Tuesday, 16 June 2020 08:14

Preparing for Life After a Parent's Death

While you may never be prepared for the loss of a parent, there are steps you can take to ease the burden of loss and make the transition easier when the time comes.

First, know where your parent’s key documents are located. This could include everything from a last will and testament and trust documents to digital passwords for online bill pay, email, or social media.

Second, set aside cash to cover possible living expenses while waiting for the estate to be opened. The process of opening an estate can take a month or more, so it is a good idea to have funds handy to pay for any monthly bills (i.e., for home upkeep or utilities).

After a parent’s death, consider the following measures: 

Take time to grieve. During this difficult time, it is important to emotionally care for yourself and others in your family. Remember that others may grieve differently than you after a loved one’s death.

Don’t be afraid to say no or ask for help if you are named as the executor of the estate, personal representative, or trustee. A neutral professional executor, trustee, or agent can be helpful for maintaining family continuity and simplifying the process of the distribution and division of the assets.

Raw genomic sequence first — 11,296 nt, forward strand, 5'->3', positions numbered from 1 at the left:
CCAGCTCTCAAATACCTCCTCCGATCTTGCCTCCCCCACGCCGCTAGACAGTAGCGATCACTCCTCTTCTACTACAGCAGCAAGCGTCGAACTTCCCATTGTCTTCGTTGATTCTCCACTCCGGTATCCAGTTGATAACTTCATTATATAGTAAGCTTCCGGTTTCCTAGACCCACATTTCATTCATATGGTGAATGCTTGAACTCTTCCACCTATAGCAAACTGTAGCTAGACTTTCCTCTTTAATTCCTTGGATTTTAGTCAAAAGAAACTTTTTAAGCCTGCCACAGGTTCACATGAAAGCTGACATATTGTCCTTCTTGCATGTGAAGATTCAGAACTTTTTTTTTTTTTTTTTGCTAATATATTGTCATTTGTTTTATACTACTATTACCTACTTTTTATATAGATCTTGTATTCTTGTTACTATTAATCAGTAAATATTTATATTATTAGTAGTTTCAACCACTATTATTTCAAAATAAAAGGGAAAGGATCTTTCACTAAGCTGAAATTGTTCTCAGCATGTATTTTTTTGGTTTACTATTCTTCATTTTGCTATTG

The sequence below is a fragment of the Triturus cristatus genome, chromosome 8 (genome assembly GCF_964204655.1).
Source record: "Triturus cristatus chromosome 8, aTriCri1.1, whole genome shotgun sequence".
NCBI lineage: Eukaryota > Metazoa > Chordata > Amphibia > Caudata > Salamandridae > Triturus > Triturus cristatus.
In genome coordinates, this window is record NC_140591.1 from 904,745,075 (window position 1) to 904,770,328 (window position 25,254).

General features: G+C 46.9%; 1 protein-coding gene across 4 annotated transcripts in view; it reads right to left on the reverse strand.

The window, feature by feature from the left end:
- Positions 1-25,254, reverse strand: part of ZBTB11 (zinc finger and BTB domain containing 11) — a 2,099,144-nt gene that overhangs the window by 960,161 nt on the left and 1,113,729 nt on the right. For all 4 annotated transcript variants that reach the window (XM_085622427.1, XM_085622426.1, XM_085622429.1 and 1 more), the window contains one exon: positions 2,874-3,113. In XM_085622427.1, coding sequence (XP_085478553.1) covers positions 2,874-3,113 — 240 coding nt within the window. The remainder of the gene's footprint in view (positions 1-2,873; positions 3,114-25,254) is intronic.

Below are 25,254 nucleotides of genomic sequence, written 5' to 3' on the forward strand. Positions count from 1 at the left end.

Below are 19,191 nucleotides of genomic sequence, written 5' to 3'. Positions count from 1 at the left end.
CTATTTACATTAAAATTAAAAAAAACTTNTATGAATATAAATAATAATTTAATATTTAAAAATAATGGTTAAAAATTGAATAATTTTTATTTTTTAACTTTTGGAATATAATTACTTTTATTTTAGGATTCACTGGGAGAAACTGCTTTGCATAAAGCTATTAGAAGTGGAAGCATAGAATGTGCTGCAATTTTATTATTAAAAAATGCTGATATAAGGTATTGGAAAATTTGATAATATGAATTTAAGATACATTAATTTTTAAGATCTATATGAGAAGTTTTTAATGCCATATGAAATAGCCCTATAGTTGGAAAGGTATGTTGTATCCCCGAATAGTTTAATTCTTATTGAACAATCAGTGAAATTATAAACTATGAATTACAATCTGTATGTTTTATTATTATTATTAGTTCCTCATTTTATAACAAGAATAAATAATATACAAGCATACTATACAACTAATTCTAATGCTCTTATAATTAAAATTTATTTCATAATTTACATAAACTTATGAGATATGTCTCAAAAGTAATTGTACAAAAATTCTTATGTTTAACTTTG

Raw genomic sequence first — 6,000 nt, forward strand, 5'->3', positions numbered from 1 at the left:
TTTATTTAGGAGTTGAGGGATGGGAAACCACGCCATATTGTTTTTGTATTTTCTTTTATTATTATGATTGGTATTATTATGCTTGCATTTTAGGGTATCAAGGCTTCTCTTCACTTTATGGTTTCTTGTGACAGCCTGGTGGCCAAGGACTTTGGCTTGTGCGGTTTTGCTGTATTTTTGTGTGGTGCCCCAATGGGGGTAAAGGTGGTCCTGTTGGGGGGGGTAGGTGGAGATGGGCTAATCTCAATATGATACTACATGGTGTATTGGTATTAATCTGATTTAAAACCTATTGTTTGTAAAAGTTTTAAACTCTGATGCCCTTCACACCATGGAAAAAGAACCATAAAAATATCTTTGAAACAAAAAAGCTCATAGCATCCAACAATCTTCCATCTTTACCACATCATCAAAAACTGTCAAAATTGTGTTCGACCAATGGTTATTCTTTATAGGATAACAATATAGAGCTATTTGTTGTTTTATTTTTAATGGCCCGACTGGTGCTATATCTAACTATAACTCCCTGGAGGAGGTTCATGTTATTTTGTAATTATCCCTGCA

Discuss family heirlooms. The smallest, most unassuming possessions can sometimes trigger the largest family disagreements.

Make specific plans for dependents with addiction issues, mental health concerns, or developmental disabilities to ensure their care once a parent or guardian is no longer around.

Know who may access digital assets (i.e., social media accounts, photos on a cell phone or computer, airline miles, digital documents, etc.) after death and how the decedent would like those assets handled. In states like Tennessee, account holders retain control of their digital property and can plan for what will happen to them after they die (Tenn. Code Ann. §35-8-101 et seq.).

Be patient. The process of wrapping up the affairs and estate of a loved one can often take six to eighteen months.

Honor your parent’s legacy. After the loss of a loved one, be sure to tell stories and pass down family traditions to the next generation to keep their memory alive and strengthen family relationships. 


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